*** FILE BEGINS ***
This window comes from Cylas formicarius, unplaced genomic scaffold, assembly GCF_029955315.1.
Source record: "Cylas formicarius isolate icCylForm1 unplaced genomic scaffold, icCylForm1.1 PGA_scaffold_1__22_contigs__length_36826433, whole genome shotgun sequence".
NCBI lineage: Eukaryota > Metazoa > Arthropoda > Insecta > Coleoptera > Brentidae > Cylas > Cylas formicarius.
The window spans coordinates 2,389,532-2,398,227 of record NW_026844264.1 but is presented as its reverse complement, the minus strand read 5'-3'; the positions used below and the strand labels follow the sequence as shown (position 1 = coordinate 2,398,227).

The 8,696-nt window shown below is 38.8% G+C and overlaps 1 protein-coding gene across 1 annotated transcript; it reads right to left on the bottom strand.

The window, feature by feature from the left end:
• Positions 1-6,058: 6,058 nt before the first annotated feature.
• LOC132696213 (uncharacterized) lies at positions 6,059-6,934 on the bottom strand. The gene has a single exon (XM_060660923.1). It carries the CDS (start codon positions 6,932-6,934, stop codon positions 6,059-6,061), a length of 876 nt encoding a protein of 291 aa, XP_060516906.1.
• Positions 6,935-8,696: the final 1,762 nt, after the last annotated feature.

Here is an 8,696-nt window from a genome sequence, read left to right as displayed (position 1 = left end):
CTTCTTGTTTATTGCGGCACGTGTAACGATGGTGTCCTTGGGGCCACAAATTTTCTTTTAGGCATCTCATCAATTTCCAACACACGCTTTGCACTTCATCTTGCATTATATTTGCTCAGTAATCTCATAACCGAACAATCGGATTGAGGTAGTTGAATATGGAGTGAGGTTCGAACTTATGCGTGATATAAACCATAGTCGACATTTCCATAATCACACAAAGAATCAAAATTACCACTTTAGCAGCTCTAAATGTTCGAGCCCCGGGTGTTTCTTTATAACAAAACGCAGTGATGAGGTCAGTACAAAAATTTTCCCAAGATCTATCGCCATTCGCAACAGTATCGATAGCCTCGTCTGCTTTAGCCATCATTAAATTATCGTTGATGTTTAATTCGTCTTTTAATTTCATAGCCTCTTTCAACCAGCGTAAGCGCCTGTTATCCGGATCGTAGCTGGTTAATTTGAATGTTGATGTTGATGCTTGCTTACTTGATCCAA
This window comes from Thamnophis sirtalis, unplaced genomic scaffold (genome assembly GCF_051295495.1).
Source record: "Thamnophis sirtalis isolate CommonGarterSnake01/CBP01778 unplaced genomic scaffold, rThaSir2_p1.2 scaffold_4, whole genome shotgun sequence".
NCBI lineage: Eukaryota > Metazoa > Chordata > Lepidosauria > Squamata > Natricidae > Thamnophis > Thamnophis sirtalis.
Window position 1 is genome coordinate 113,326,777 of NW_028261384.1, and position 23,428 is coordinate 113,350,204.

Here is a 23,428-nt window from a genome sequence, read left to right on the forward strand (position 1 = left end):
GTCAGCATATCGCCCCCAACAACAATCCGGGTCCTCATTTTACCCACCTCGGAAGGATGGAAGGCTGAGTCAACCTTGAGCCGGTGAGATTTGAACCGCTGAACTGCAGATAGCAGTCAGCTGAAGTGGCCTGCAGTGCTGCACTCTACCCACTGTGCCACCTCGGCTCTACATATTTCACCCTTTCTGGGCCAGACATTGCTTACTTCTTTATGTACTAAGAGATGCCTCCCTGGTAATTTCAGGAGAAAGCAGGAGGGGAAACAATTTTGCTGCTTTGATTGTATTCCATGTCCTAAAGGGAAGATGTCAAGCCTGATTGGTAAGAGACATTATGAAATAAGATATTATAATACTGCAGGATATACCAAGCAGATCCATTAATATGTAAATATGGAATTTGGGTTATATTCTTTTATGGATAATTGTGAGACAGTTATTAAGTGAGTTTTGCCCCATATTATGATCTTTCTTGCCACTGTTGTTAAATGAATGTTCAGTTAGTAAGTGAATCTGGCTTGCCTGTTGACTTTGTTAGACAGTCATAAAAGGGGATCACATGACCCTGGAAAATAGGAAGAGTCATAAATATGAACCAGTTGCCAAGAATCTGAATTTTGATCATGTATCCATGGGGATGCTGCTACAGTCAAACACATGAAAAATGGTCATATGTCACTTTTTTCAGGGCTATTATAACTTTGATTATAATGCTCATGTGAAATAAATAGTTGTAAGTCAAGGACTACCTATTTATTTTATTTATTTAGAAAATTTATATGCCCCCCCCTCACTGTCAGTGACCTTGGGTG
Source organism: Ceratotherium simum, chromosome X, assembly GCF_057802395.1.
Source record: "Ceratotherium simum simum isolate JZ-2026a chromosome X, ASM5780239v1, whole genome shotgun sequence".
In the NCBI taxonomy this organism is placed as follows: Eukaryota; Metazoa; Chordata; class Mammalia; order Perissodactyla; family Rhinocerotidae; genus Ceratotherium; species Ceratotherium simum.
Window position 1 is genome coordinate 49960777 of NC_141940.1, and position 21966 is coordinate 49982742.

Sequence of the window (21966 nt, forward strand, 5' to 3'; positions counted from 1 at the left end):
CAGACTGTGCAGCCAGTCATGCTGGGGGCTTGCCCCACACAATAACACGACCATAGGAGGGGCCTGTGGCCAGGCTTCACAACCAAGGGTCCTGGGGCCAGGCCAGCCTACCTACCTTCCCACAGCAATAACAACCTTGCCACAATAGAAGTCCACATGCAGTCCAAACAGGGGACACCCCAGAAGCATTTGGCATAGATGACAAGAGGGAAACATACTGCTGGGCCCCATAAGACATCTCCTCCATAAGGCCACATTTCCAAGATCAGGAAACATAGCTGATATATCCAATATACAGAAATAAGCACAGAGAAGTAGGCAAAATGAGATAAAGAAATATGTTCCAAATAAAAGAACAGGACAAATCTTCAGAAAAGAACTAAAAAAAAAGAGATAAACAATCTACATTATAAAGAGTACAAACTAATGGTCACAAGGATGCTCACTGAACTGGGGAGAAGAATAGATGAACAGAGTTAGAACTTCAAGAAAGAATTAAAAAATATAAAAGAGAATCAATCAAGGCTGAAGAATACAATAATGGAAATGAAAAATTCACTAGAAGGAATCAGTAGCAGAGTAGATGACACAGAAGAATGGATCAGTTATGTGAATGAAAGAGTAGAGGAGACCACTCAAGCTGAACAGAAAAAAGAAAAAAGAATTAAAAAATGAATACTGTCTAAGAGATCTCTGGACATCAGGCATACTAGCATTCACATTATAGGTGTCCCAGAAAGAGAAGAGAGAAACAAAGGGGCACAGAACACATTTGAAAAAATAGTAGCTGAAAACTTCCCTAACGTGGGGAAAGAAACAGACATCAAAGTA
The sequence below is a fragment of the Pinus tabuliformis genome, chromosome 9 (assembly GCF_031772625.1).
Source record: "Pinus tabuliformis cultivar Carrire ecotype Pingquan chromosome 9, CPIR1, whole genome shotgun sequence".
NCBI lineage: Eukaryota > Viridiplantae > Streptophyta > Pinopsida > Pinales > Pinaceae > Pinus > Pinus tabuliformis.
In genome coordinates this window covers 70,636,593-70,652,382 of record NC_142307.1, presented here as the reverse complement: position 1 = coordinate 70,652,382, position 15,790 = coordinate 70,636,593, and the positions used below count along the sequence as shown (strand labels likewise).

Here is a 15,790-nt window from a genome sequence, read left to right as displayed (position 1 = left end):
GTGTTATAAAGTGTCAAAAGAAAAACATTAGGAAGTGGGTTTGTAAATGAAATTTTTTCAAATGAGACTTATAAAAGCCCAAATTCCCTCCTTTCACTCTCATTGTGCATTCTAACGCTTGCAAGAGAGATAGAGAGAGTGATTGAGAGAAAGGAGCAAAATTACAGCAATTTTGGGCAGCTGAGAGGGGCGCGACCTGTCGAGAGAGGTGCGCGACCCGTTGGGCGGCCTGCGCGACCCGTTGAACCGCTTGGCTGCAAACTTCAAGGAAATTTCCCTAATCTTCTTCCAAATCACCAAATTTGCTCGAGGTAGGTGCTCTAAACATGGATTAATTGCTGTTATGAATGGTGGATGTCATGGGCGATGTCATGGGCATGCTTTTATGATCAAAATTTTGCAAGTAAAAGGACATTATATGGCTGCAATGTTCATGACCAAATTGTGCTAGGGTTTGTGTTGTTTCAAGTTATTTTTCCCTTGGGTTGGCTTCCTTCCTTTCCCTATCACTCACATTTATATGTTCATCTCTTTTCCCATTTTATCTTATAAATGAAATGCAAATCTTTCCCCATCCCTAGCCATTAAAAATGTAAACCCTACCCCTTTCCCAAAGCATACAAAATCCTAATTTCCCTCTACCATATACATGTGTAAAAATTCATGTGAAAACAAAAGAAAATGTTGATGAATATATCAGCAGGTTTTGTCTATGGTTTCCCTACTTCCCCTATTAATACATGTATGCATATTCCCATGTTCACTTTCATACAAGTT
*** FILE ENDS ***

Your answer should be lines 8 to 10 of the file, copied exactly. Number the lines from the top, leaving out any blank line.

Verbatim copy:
• LOC132696213 (uncharacterized) lies at positions 6,059-6,934 on the bottom strand. The gene has a single exon (XM_060660923.1). It carries the CDS (start codon positions 6,932-6,934, stop codon positions 6,059-6,061), a length of 876 nt encoding a protein of 291 aa, XP_060516906.1.
• Positions 6,935-8,696: the final 1,762 nt, after the last annotated feature.

Here is an 8,696-nt window from a genome sequence, read left to right as displayed (position 1 = left end):